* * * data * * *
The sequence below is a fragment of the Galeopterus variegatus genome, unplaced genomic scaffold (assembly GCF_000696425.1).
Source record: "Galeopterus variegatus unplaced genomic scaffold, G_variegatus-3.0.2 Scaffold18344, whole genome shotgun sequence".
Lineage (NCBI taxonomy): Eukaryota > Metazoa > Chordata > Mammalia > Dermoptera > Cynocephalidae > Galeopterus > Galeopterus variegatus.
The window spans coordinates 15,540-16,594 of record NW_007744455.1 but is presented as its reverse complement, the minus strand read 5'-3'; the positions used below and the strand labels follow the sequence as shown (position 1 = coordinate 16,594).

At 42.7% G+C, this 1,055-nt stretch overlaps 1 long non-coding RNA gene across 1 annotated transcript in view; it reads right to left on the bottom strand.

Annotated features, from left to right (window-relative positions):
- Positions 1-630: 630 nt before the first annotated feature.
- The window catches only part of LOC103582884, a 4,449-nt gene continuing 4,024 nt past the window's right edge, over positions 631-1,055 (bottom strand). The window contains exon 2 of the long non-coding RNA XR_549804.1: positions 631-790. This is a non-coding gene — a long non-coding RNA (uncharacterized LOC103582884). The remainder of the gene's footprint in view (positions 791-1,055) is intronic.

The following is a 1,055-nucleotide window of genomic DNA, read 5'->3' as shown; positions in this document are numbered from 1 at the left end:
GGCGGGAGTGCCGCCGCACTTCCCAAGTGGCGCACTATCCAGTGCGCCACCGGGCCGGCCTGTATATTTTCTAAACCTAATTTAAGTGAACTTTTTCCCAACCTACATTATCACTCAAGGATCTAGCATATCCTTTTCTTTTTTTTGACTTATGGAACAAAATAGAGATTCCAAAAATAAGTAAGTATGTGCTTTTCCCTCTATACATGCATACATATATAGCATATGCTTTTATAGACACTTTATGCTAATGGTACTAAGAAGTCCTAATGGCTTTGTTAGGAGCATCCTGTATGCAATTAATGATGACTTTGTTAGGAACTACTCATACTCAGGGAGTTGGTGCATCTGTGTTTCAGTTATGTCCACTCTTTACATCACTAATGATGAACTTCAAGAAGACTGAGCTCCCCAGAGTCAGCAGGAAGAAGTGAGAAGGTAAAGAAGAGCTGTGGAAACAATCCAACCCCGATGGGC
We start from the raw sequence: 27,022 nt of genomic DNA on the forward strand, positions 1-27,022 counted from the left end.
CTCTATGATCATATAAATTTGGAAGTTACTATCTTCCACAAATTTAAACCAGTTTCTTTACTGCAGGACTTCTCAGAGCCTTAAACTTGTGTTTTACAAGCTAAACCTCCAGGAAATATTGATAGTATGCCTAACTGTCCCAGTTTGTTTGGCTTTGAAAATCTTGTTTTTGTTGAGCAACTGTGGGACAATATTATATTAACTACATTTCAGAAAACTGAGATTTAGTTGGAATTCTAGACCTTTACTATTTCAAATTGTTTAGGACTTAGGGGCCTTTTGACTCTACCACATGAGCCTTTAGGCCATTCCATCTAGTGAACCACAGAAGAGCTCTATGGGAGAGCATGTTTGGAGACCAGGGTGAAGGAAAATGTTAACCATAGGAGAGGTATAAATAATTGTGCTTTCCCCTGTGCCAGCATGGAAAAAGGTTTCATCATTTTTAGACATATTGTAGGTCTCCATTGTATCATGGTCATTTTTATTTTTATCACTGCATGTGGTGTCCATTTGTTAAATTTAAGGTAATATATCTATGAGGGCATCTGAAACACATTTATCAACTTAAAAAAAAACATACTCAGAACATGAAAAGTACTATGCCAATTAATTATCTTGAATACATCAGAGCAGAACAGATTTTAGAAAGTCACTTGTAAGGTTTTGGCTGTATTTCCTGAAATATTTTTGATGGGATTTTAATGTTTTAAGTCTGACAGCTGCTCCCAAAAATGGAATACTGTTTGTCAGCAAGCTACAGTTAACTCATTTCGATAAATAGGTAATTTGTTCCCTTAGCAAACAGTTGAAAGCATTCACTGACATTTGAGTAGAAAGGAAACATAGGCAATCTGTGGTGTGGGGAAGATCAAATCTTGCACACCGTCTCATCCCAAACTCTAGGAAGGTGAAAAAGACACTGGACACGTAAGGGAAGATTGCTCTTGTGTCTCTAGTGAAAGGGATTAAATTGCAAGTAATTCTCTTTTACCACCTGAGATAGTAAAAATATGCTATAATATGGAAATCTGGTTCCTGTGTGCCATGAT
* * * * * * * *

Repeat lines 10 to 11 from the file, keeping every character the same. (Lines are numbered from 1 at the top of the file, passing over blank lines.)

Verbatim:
GGCGGGAGTGCCGCCGCACTTCCCAAGTGGCGCACTATCCAGTGCGCCACCGGGCCGGCCTGTATATTTTCTAAACCTAATTTAAGTGAACTTTTTCCCAACCTACATTATCACTCAAGGATCTAGCATATCCTTTTCTTTTTTTTGACTTATGGAACAAAATAGAGATTCCAAAAATAAGTAAGTATGTGCTTTTCCCTCTATACATGCATACATATATAGCATATGCTTTTATAGACACTTTATGCTAATGGTACTAAGAAGTCCTAATGGCTTTGTTAGGAGCATCCTGTATGCAATTAATGATGACTTTGTTAGGAACTACTCATACTCAGGGAGTTGGTGCATCTGTGTTTCAGTTATGTCCACTCTTTACATCACTAATGATGAACTTCAAGAAGACTGAGCTCCCCAGAGTCAGCAGGAAGAAGTGAGAAGGTAAAGAAGAGCTGTGGAAACAATCCAACCCCGATGGGC
We start from the raw sequence: 27,022 nt of genomic DNA on the forward strand, positions 1-27,022 counted from the left end.